Q: Jeff, we haven't even talked about one of your classic players, Eddie George. You're 7-1 when he carries the ball 20 times or more. Tell me about his performance and what he's done this year.
JF: Eddie over the last year had some difficulty with his offseason surgery prior to last season. They had to correct some things that had occurred in the big toe. He had some difficulty in that in essence, he had to learn how to run all over again. Prior to last year he did not have the offseason program that he's used to having. This past offseason, he had a great offseason. He was in great shape and was determined to get back to where he was. Then, unfortunately, the team circumstances did not allow him to do that in the first five or six weeks when we were trailing and he only had a couple of carries in the second half and so on. Since we've gone on the winning streak in October, Eddie's numbers have picked up and he's been able to carry the ball in the second half. He doesn't have the numbers that he's had in the last couple of years, primarily because teams have taken some of that away from him. We're carrying balance throughout the game and we've been able to use Robert Holcombe in different situations, which is taking some of the load off Eddie. But, Eddie is healthy, he's in great shape right now, and Eddie's determined to make a difference in December. This is always a good month for Eddie and he's hoping to do that once again.
Q: Jeff, as a guy who's made his reputation in the league on defense, what impresses you the most about the way Belichick and Romeo [Crennel] design their defense?
JF: The thing that is such a challenge for you offensively is that what you see on film from the previous few weeks is not necessarily what you're going to get. They do a great job adjusting the window dressing and changing from a four-man line to a three-man line and the blitz scheme and the pressures, they do a great job with that. That's always been the case, but it seems you see more of it in the last couple of years because of the experience that they have on the defensive side of the ball and the very little turnover that they've had. But, they're very innovative, and they take advantage of the strength of their individual players. Just look at Ty Law's performance in the last month for example. He's lined up all over the place. They line him up on who they determine to be the best receiver on the opposing offense and he basically shuts them down. They force you to do some things and it's a common sense defensive philosophy that they force you to do things that you're not used to doing. In a lot of ways, they have the ability to dictate on defense.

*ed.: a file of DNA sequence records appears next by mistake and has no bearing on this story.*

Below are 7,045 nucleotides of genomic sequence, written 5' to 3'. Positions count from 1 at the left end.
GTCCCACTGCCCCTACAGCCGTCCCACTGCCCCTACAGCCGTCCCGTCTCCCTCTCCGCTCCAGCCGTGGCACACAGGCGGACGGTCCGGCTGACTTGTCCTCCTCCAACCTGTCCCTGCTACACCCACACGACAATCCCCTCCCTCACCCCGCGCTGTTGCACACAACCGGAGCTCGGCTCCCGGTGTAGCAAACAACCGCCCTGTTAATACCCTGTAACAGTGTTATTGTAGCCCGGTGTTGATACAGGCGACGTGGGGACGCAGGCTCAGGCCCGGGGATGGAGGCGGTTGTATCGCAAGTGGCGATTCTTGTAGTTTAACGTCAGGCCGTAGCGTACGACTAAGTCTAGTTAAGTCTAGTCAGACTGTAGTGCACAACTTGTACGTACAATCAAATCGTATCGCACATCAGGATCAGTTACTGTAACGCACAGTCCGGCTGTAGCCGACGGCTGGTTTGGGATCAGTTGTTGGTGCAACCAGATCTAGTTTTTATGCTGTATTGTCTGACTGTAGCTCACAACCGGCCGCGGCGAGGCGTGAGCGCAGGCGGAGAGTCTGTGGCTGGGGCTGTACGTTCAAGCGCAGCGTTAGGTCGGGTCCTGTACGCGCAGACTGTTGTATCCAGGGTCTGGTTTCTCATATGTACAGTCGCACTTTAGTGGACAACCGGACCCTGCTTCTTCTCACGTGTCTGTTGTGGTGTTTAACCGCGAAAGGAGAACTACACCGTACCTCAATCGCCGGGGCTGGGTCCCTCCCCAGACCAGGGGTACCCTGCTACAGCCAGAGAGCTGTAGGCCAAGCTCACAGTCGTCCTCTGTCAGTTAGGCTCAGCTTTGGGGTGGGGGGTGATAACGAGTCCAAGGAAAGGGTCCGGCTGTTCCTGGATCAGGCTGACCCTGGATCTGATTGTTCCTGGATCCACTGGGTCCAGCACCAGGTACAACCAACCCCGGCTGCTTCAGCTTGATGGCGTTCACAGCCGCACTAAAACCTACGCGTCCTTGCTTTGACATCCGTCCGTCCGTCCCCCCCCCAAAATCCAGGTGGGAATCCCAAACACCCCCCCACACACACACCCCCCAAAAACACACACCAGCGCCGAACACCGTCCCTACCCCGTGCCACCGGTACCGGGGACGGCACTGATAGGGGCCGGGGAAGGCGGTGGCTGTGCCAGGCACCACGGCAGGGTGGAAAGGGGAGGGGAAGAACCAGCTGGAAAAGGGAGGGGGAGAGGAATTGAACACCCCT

Q: With the season going the way it is, where you never know with all of the upsets and everything, do you have time to stop and look at the big picture when you're coming into a game like this, what all the implications are?
JF: For both clubs, the Patriots and ourselves, this is a huge game. We're very evenly matched and for our sake it can have a lot to do with our ability to win the division. Because of where our records are and where the records are around the league, it's not a do-or-die game. The team that wins is going to be a lot better off than the team that loses, but the loser's not really going to be eliminated from the playoff race.
Q: Jeff, what's impressed you most about Tom Brady this year?
JF: I've obviously studied him quite a bit here in the last couple of days, and he just makes very good decisions. He sees very well. He does a real good job in the pocket, feeling the pressure and stepping up in the pocket. When young quarterbacks feel pressure, they typically try to escape. But, he feels the pressure, steps up and makes plays, and that's obviously a tribute to him and the coaching staff. He spreads the ball around. He does a great job with the screen game. He's not asked to do things deep down the field as much as most quarterbacks, but he relies on timing. He stays on schedule, gets the ball out and most of the time he gives his receivers a chance to run with the football.
Q: Would you say his game is changing a little bit? Is it evolving this year? At the start of the year he was throwing 300, 400 yards every week. He threw for under 200 last week. Do you see any difference?
JF: Again, he's doing what they ask him to do. Oftentimes the philosophy will be to run it to keep the ball away from opposing offenses, so he's doing simply what they ask him to do to win ballgames. I think when we went up to beat Indy at Indy in our first matchup, Steve McNair had 109 yards passing. That's the mark of a good quarterback. He steps in there, he converts third downs. He drives the football and puts points on the board, and it doesn't have to be a 300- or 400-yard passing day every week. I think that part of why his numbers have maybe come down recently is that the weather's changed and we're relying more heavily on the run game. Obviously, New England is very capable of running the football, and that's something that has to be done at this time of the year.
Q: Terrific, anything else, boys? Thank you, Jeff.
JF: Thanks, see you Monday night.